Sunday, July 2, 2023

Why didn't the Titanic implode like the Titan?

11:54 PM | ,

the Titanic
The maritime world was recently shaken by the unfortunate news of the submersible Titan's implosion while exploring the sunken Titanic, leading to the loss of five lives. This calamitous incident has raised numerous queries regarding the cause of the implosion and the contrasting fate of the Titanic during its sinking. To unravel this, we need to delve into the science behind implosions.

Implosions occur due to a stark difference in internal and external pressure. As Arun Bansil, a physics professor at Northeastern University, explains, "A submersible submerged deep experiences significant force on its surface due to water pressure. If this pressure surpasses the hull's resistance, a violent implosion ensues."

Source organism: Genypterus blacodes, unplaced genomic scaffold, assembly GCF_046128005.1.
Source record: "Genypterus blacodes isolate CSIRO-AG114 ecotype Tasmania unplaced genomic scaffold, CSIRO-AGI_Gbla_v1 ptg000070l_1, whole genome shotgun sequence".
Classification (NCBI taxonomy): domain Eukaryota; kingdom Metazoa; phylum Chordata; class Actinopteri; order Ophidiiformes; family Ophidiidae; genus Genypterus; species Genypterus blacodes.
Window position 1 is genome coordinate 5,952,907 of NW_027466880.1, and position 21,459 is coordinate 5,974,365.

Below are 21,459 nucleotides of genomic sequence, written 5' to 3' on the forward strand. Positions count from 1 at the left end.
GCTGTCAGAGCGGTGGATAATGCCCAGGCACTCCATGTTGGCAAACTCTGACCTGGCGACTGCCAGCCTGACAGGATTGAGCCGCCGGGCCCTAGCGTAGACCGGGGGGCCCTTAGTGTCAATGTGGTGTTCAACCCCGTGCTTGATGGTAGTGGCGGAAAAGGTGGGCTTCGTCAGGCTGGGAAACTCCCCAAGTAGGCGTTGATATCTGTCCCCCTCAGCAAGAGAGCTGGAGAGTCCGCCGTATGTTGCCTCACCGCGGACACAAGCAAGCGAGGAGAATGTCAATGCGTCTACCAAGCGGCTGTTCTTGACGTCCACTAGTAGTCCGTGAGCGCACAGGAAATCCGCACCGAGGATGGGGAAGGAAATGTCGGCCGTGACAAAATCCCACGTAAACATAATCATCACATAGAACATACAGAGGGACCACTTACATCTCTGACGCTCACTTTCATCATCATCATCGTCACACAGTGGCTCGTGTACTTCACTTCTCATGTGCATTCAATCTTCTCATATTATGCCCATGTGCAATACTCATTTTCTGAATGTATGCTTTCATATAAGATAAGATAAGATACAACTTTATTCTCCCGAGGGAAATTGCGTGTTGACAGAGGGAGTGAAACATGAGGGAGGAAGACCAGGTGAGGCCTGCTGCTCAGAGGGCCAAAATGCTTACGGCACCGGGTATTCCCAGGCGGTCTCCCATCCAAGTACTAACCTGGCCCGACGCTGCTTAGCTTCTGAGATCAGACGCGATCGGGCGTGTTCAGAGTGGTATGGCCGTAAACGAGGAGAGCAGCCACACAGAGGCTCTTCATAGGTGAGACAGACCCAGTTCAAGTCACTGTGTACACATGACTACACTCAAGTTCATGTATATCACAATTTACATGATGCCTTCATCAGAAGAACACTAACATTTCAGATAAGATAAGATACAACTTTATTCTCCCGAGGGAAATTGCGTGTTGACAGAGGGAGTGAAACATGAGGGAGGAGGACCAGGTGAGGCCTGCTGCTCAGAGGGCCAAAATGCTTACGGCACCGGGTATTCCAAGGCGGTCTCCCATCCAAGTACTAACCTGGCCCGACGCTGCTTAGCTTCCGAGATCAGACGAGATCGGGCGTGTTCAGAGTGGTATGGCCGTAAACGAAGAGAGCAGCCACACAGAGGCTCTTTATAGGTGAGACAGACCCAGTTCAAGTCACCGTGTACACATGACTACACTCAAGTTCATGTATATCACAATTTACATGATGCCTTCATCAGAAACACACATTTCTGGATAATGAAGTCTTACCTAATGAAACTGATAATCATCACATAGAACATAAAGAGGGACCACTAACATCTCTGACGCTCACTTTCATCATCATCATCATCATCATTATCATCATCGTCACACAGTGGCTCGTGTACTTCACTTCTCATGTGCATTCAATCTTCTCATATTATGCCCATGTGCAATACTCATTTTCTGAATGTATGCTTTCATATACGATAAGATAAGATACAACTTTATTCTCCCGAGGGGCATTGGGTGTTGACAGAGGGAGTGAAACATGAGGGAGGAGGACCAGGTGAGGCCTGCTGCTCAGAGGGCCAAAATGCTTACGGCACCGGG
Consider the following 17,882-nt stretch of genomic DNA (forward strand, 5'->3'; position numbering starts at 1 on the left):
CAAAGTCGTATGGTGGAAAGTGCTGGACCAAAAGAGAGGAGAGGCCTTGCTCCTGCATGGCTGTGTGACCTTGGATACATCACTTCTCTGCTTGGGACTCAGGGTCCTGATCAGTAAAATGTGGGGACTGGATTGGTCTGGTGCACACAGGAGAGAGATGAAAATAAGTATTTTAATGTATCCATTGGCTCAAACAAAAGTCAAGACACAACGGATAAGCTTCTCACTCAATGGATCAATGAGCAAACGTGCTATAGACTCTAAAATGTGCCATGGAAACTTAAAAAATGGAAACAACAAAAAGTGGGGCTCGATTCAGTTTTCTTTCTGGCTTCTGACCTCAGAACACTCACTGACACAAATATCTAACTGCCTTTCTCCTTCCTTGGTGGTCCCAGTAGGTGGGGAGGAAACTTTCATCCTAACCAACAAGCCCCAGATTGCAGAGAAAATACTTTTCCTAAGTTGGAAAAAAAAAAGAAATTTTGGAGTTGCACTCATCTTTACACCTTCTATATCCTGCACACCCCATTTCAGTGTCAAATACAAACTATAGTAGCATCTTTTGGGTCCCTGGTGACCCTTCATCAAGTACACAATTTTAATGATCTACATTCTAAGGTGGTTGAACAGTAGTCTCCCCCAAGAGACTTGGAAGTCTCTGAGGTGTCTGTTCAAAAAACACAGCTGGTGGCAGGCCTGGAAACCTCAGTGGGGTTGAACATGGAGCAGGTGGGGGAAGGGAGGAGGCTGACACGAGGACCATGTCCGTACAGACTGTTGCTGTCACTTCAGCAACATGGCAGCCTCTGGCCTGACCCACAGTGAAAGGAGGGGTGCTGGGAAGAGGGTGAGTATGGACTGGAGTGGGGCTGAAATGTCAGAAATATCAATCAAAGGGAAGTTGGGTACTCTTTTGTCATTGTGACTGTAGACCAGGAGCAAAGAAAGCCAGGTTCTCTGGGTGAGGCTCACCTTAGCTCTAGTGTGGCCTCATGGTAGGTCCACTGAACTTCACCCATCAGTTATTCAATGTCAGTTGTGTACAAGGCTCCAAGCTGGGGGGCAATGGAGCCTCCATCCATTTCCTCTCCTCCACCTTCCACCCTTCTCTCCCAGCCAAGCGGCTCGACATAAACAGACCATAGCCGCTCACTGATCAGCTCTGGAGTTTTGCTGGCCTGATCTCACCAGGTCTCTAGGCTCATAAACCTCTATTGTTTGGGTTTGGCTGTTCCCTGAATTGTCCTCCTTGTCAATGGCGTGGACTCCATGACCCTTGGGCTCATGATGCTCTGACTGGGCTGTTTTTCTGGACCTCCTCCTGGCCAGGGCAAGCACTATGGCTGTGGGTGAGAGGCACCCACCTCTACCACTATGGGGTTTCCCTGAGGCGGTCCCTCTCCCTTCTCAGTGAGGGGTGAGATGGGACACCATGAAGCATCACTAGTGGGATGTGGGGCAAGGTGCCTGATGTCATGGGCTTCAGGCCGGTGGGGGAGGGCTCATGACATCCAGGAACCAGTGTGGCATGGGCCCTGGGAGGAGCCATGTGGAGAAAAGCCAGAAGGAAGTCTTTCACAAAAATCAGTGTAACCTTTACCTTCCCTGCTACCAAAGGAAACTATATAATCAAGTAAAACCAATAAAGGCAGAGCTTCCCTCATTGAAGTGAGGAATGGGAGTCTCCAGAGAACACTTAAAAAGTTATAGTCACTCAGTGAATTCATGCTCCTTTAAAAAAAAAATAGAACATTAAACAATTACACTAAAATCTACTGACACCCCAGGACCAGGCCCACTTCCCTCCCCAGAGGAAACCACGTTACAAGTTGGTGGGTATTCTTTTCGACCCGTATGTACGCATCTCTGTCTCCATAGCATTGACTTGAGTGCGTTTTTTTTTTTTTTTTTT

Contrarily, implosions can happen at the surface if the internal pressure is less than the external, like creating a vacuum by removing air inside a tank. So, what differentiates the Titan and the Titanic? Portions of Titanic did implode, particularly the stern section, possibly as it reached about 60 meters beneath the surface. The parts that resisted implosion managed to do so by releasing interior air, thus equalizing internal and external pressure - a condition under which implosion is avoided. This resulted in parts of the Titanic remaining relatively "intact", unlike the complete implosion of the Titan submersible. This comparison helps us understand the varying outcomes of these two maritime events.

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